Deutscher– a linguist who doesn’t mind going against some of the contemporary views in the field– starts the exploration of this question with its most interesting manifestation: color. The realization that there was something strange going on in ancient accounts of color goes back to the philhellene and sometimes Prime Minister William Gladstone who noticed that blue never appears in Homer’s writings. The sea and sky are not referred to as blue, and other colors are also used in questionable ways. Other researchers into ancient texts discovered similar things: many ancient languages didn’t have a word for blue. Indeed, there seemed to be a order of appearance in which “primitive” languages (and the author offers examples of some contemporary languages as well) distinguish between dark and light and lump all colors together as reddish. Eventually words for yellows and browns appear and finally terms that distinguish between greens and blues. The differentiation of blue usually comes last, and there are still signs of this, for instance, in the fact that in old Japanese the word for blue and green is the same.

What does this mean? Early theories speculated that there was an actual physiological evolution taking place, that as humans became less primitive their eyes developed to perceive a wider spectrum of colors. Modern genetics and tests on speakers who languages currently lack certain color words has disproven this. Ancient Greek eyes were the same as ours. But did their lack of names for certain colors shape the way they perceived the world? This is the crux of the author’s question: do we really see things if we don’t have words to express them? I explored this once in a story published in Daily Science Fiction. Does naming something make it more real or at least more readily apparent?

Part of the argument for color goes something like this. In primitive civilizations color doesn’t matter a whole lot, and certain colors are rarely perceived on their own. Red is the color of blood, so a word to distinguish this comes fairly early in most cultures. But there are no large blue animals, few blue flowers, and blue dye was very difficult to make and unknown in many cultures. (Egypt was an exception, and apparently ancient Egyptian had a word for blue.) Because of this, there was no social or linguistic need to distinguish or name this hue. But what about the sea and the sky? The sea rarely looks straightforwardly blue, and the sky– when completely clear– was simply the sky. Since there was no cultural need to distinguish its color, it was simply the sky.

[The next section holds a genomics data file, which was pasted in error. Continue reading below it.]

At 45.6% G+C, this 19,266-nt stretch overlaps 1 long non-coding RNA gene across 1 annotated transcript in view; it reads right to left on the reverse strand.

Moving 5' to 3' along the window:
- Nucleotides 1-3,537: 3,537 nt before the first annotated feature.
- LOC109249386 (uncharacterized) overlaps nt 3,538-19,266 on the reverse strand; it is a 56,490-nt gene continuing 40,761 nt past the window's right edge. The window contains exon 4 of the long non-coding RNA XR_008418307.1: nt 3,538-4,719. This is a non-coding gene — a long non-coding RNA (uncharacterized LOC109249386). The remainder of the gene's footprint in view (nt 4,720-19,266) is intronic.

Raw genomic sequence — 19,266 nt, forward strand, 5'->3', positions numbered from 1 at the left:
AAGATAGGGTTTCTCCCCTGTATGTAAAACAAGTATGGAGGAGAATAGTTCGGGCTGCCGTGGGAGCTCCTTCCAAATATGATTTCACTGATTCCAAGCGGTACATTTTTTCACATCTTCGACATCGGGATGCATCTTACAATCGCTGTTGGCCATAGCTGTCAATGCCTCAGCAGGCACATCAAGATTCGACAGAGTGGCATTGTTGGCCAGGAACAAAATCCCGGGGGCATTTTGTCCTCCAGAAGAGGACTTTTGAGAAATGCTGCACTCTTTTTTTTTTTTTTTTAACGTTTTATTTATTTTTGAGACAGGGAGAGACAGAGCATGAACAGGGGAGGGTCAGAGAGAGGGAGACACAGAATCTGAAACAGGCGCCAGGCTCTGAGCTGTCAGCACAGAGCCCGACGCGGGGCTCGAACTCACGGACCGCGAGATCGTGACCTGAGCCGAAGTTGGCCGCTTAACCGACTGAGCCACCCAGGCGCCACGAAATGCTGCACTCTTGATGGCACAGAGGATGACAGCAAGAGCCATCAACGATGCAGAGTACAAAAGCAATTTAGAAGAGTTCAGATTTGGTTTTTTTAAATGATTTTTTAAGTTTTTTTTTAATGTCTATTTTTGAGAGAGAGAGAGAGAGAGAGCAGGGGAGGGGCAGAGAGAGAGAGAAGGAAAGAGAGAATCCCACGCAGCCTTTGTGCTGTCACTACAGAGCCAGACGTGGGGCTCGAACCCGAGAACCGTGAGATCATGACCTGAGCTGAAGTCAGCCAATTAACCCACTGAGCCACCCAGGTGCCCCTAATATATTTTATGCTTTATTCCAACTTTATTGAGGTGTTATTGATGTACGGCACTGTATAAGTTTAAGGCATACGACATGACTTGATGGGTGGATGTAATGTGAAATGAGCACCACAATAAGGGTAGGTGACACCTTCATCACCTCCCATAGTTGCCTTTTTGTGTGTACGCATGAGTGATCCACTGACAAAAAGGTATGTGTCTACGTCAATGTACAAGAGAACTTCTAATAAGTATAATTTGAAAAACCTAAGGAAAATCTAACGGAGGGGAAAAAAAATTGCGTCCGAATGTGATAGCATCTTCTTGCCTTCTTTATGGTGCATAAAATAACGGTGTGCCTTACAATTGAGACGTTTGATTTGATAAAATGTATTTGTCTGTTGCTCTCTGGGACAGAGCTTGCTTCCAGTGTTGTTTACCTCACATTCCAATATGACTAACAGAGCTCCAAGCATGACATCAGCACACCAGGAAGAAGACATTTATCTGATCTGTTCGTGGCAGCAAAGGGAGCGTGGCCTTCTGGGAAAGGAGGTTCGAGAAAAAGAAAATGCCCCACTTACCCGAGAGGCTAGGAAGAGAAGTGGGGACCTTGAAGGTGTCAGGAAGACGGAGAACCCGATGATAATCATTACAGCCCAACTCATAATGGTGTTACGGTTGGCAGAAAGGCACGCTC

The first half of the book is an investigation of the history of the color question, and if you’re not quite satisfied with the answer I’ve given (and I’m not sure I am), you might not be satisfied with this portion of the book. For Deutscher though, color simply sets up the bigger question: how do we determine– and then empirically test– whether language actually shapes our perception and our thought processes? Are certain concepts (like “The sky is blue”) simply inexpressible in some languages? Does this mean speakers of those languages are unable to conceive of certain statements and concepts? Deutscher’s answer is no to these last two questions but a cautious yes to the first.

An older, stronger claim would answer the final question of the above paragraph in the affirmative: language constrains thought. Because the Hopi Indians, for instance, have no verb tense in their language or expressions of time, they cannot perceive time as linear. Because other Native American languages do not distinguish between verb and subject, speakers of these languages have a more monistic, unified of nature. Deutscher disagrees and takes obvious pleasure in demolishing these claims, maintaining instead that any concept can be expressed in any language. His alternate claim is more subtle: it’s not that some languages make it impossible to perceive or conceive certain things; rather, his claim is that certain languages obligate speakers to always be thinking of certain things.